I’ve been working on backing up my home directory automatically, generally when I automate a process I like to get an email notification of completion and perhaps a log file as proof. Ubuntu doesn’t seem to have a command line mailer installed by default and many of the apps in the repos have heavy dependencies (such as exim or postfix). I don’t plan on running a mail server, and these programs add a level of complexity that just isn’t necessary (not to mention I’m just not ready to mess with them). I found a small script that does exactly what I need, sendEmail. It’s only dependency is perl and that should already be installed on your system.
sendEmail -f [from address] -t [to address] [another to address] -u [‘subject’] -m [‘body’] -a [attachment] -s [your SMTP server]
As the example above shows, you simply call the script, specify your from address, specify the to address (one or many), define a subject and body (if you are including spaces in the subject or body wrap them in quotes), attach a file if you like, and then give it the address of your SMTP server (which was provided to you by your ISP). It’s just that simple and it just works.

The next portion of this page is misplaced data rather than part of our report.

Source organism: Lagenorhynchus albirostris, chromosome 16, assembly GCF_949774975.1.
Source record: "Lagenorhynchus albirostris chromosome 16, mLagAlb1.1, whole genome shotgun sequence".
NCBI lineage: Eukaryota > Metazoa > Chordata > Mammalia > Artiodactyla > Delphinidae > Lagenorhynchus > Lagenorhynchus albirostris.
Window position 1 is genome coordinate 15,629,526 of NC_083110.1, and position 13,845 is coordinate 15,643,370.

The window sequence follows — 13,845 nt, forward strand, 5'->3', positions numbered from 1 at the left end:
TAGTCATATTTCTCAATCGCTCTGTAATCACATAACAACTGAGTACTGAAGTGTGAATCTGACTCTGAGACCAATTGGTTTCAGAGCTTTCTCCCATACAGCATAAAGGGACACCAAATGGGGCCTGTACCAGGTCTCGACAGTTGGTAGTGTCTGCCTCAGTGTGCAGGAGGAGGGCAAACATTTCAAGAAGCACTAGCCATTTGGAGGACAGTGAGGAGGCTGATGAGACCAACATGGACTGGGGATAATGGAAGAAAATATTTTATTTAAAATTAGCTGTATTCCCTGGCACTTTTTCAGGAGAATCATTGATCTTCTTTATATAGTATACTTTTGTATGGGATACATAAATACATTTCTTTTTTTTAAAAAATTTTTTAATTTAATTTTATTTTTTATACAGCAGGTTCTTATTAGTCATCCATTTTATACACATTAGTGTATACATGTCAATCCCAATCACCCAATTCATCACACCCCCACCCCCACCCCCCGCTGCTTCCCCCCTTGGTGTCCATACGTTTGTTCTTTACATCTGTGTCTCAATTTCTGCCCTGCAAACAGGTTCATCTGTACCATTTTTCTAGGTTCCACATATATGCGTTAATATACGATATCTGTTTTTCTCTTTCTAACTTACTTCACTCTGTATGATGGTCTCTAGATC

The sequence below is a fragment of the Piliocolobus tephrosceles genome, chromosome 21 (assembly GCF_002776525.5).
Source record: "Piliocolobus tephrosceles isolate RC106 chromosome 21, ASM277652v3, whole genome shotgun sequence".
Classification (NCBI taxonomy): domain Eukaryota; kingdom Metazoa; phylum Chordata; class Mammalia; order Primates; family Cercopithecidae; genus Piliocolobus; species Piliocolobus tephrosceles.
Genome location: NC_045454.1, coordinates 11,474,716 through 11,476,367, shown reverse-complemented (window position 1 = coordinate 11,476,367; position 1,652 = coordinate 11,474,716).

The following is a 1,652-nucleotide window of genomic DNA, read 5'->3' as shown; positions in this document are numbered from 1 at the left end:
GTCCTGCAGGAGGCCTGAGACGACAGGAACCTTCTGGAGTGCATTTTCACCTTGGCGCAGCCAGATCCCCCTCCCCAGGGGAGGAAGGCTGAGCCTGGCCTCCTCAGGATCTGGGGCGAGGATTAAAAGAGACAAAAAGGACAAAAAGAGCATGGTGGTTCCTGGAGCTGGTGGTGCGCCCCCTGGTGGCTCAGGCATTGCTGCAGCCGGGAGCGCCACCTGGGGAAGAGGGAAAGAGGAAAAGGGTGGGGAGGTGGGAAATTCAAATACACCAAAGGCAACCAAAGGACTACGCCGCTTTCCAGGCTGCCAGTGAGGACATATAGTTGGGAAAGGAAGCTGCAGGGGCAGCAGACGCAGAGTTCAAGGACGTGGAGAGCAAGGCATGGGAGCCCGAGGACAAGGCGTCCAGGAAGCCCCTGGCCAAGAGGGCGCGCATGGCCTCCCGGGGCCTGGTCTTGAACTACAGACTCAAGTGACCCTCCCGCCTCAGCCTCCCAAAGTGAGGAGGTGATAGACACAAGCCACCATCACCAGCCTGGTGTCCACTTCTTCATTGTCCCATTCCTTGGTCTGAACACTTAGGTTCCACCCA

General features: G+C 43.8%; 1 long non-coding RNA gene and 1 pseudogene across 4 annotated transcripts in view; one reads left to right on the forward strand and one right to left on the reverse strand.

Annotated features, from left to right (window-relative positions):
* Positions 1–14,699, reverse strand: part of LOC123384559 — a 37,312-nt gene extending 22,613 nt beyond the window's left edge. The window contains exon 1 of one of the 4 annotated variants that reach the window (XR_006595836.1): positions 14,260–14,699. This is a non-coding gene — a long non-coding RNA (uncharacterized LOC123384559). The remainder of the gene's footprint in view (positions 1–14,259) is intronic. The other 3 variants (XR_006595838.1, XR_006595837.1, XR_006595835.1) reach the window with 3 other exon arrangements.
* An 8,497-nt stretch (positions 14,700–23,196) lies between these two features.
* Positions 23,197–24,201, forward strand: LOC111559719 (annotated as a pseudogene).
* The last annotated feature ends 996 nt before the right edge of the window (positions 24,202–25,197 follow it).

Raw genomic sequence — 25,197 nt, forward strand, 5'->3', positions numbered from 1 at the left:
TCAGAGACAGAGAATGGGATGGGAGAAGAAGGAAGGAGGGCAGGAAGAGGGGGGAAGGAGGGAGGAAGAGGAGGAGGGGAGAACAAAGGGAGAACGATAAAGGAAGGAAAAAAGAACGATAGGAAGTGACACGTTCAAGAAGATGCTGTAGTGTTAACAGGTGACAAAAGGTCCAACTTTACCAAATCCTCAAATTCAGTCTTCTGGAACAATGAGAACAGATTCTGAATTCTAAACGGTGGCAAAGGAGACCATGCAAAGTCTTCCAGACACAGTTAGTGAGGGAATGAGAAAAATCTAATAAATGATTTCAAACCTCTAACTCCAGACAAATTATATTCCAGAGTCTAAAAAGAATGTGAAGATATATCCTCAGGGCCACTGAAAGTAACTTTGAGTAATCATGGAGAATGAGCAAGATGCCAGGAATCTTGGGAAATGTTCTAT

I couldn’t locate sendEmail in the Fedora repos (Ubuntu has it in the Universe repo) but it’s VERY easy to install yourself. Download the official release from http://caspian.dotconf.net/menu/Software/SendEmail/ to your home directory, then enter the commands below.
Note: At the time of this writing the current version is 1.54 and the downloaded filename is sendEmail-v1.54.tar.gz. The filename may change later so you’ll have to adjust the commands below accordingly. You will need the root password to install this script to the locations below.
Open a terminal window and go to your home folder (or the location of the downloaded file)
su -c ‘tar -xzvf sendEmail-v1.54.tar.gz -C /usr/lib/’
su -c ‘ln -s /usr/lib/sendEmail-v1.54/sendEmail /usr/bin/’
The first command will extract the files to /usr/lib/sendEmail-v1.54/. The second command just creates a symbolic link in /usr/bin/ that will allow you to call sendEmail from the command line. For those interested, su -c switches user to root, executes the command following the -c and then returns you to your normal user level. I tend to use this method so I don’t forget to log out of the root account and accidentally break something.